Now let's discuss how Barry and Jim use this concept.  Typically Jim's caster is miles away but in some position central to the board.  He has a solid grasp of just how far models can go to threaten or even attack his caster at most times.  He doesn't crowd his caster in with friendly models and typically gives them room to move if they must go somewhere.

Barry on the other hand doesn't grasp how threatening enemy models are and frequently has late game problems once his army has become porous.  When attempting to move in for the kill Barry will put his caster well within comfortable range of enemy figures or crowds his own models.  A more advanced concept for protecting your caster is that the DEF of nearby models will almost certainly effect your caster.  If the surrounding models have a lower DEF than the caster, their mere presence increases how vulnerable your caster is.

So, what do we learn from this comparison?  Jim keeps his caster back and leaves space around them; Barry brings his caster forward and crowds them with friendly models in an attempt to protect them.  So space around your caster is vital, as is knowing just how much space to have between your caster and any threatening enemy models.  Space around your caster is important!

Think about how much space is needed around your caster when you move them.  Can something get to them?  Do they have enough room to move without activating other models first?  Be aware of the concept of negative space, where you've crowded in too many models into too small an area.  Models in proximity have an immediate effect on one another, whether it be through accidentally dropping DEF values or simply getting in the way.  Think about the space you need.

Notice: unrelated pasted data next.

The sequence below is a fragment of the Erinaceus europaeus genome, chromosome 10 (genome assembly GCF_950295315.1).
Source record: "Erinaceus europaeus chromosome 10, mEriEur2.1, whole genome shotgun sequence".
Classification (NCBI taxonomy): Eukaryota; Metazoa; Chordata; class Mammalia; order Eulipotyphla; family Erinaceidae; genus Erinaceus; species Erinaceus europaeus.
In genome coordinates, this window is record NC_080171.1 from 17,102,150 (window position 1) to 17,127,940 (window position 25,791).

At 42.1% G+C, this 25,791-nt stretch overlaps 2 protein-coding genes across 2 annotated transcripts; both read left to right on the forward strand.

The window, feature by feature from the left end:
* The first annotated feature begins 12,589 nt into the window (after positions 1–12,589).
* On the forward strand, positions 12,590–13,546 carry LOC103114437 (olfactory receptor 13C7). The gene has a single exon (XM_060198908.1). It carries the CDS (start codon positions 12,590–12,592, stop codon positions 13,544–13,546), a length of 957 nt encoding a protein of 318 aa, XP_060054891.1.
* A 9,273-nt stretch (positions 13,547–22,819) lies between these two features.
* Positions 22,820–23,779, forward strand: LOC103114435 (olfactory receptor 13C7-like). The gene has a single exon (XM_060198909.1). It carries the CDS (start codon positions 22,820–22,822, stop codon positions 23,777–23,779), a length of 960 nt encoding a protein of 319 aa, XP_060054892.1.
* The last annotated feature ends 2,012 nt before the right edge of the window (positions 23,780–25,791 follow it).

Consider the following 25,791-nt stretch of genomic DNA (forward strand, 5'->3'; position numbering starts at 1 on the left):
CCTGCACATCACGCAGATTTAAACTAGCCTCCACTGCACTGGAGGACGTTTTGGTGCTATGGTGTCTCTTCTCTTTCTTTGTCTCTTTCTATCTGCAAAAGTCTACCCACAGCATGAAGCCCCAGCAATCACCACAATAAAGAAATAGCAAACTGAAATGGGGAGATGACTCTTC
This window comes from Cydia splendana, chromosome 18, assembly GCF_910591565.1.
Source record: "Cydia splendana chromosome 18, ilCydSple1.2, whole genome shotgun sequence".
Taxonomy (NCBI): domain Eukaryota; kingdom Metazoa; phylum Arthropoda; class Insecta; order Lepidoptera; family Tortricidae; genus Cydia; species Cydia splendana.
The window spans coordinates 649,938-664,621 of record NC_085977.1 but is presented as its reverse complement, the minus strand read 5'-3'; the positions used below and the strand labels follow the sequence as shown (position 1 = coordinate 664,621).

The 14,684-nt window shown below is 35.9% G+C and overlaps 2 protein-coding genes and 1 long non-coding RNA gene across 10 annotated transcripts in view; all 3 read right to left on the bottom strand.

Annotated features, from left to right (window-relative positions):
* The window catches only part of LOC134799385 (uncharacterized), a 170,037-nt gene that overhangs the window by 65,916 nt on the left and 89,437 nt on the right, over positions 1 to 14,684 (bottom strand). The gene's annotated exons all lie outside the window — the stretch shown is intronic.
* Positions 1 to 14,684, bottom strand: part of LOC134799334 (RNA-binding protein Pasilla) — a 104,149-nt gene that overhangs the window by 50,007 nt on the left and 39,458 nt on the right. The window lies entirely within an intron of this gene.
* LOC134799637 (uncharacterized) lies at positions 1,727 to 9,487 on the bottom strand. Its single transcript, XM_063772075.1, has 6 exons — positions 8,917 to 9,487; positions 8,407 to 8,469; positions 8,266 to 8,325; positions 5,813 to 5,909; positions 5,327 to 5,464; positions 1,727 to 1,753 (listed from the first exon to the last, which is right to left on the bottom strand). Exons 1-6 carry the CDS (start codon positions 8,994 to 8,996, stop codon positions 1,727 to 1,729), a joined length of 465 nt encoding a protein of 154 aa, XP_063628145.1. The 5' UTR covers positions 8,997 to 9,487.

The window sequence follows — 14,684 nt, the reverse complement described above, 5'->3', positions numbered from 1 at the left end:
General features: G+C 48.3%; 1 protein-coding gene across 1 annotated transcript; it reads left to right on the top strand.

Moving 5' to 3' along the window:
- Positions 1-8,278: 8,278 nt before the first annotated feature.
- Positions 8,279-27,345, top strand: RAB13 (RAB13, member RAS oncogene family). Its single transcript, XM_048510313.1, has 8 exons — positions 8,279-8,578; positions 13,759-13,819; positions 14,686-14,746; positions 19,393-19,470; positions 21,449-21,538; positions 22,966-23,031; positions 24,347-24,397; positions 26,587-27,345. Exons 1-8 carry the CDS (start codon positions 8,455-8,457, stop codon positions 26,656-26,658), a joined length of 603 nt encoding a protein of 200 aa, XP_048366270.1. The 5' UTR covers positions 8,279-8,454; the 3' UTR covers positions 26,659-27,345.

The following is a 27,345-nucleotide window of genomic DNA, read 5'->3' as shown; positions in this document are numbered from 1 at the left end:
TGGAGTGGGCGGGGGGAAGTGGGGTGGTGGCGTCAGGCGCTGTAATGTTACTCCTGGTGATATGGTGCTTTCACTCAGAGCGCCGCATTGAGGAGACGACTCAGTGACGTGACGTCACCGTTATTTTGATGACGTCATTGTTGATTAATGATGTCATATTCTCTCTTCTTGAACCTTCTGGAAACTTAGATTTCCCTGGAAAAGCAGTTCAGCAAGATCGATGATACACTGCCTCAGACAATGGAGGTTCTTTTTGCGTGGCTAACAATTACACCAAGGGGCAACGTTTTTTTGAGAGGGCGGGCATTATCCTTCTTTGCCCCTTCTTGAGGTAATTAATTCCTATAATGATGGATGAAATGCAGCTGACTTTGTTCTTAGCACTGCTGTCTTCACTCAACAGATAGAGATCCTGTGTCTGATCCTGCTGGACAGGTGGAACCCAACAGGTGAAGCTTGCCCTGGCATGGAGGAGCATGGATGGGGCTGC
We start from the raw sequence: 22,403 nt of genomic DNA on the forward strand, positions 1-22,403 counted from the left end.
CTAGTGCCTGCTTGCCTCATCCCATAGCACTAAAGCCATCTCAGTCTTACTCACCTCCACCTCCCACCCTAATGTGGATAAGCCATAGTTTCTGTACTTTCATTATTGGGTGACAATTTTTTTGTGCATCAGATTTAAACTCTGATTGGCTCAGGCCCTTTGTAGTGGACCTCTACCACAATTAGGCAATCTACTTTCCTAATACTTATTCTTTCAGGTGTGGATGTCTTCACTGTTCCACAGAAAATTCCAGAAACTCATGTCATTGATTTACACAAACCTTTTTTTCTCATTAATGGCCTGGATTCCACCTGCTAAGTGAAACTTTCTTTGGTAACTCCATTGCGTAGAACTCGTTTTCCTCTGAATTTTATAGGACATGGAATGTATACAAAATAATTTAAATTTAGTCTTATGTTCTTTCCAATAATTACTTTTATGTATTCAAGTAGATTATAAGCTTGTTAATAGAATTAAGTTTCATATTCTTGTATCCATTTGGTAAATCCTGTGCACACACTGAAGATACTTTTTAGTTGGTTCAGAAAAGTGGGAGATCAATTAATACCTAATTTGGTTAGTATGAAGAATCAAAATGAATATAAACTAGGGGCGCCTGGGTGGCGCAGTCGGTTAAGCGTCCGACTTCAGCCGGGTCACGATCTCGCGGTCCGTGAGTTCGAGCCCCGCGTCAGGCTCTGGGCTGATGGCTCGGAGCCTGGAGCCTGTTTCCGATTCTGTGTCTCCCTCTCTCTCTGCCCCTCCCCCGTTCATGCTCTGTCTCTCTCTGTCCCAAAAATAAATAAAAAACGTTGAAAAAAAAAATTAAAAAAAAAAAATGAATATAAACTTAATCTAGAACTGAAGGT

Since this article seems to be expanding much faster than I expected, I'm going to divide it into separate parts until I've covered as much as I'm comfortable with.  Thus concludes part 1.

Tuesday, 24 January 2012

Morton's Fork

I really should get back into the habit of updating this blog and keeping abreast of all the various WM/H events in the UK.  Unfortunately I'm not much in the writing mood these days - nor in the painting one either it seems - so I haven't been logging my various games or what I've learned through them.